Are there any apps to generate maps?

As a local historian I am working on an article about a area with numerous old quarry holes. It occurred to me that if I had an app that could store GPS data points and plot them on a grid I could easily set points at all the corners of the quarries and come up with a map of the area without having to use a surveyor. It’s about an 80 acres site. It has become so wooded that I can’t just use aerial maps like Google to get this information.

There are vintage county tax plat maps, but all they do is draw a square and write, “quarry”.


Do you need something like QGIS?

There are plenty of programs and online tools that can plot GPS tracks over a map, from a .gpx file. I use GPS Visualizer to map bike rides etc but I am sure you could use it to plot the outline of a quarry, etc, if you traced the outline with a GPS unit.

I’ve used ZeeMaps when planning vacations to put markers on the map for points of interest, hotels, restaurants, etc.

That certainly looks like it will do it. I am familiar with the GIS maps the county auditors use.


With QGIS, you can also overlay your datapoints on existing maps, combining layers from your county GIS, aerial maps (just for context), and your own data points. Be sure to georeference them so everything is on the same projection:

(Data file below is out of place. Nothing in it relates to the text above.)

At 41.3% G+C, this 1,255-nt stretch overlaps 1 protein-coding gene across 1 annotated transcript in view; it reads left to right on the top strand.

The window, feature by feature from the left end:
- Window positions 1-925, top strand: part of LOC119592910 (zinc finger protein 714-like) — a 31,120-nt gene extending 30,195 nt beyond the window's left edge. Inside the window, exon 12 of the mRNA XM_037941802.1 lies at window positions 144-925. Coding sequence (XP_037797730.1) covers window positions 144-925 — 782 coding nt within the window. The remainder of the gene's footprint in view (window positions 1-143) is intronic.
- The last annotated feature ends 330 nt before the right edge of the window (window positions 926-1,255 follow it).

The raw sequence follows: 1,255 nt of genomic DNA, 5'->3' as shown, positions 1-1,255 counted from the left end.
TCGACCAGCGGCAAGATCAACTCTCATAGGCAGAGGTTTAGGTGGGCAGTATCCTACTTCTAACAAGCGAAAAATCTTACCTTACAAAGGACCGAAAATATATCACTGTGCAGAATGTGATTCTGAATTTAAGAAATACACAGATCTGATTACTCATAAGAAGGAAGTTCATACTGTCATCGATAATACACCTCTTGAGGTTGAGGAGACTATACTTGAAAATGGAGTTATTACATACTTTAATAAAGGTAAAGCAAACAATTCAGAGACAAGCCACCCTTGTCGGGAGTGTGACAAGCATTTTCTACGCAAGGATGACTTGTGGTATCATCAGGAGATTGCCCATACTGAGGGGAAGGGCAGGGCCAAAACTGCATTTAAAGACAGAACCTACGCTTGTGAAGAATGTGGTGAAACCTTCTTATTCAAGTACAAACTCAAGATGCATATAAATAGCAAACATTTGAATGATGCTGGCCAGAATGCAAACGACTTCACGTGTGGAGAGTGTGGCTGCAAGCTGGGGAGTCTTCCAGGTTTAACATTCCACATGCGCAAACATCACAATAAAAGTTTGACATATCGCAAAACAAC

I’m having a bit of trouble figuring out what your trying to do. Is your plan to physically go to the quarry corners with your phone

UC Davis has some .pdf’s onlinethat will walk you though using the GPS Essentials app and uploading points to google earth.

And if you want those points and polygons gussied up into a publication-quality map (with no copyright issues), that’s the sort of work I (and possibly at least one other Doper) do.

Yes. For a map to illustrate an article or write a short monograph that should be plenty of accuracy. The hand held GPS units also generate the proper files it seems.

So it is looks like I don’t need an app per se, I need a .gpx file with all the data points and I can load that into various online programs and basically trace the dots.

Dennis is my favorite.

That is a nice simple interface, thanks!

Reading the user manuals from various handheld GPS units it seems they each have their own mapping software you can upload markers to.


To go a different direction: Where is this quarry? Google Earth has some historical photos available, has some as well. Cuyahoga county seems to offer some lidar data, you could do everything you need with lidar

Sure! It’s surprisingly powerful under the hood too. You start with uploading a GPX, then you can choose one or more layers (aerial, topo, your own pictures or diagrams, etc.) to put your dots on, then you can draw shapes and lines to connect them, print it out into a pretty PDF with elevation profiles and all that…

It’s primarily meant for making hiking maps, but should be able to do what you want too. All for free!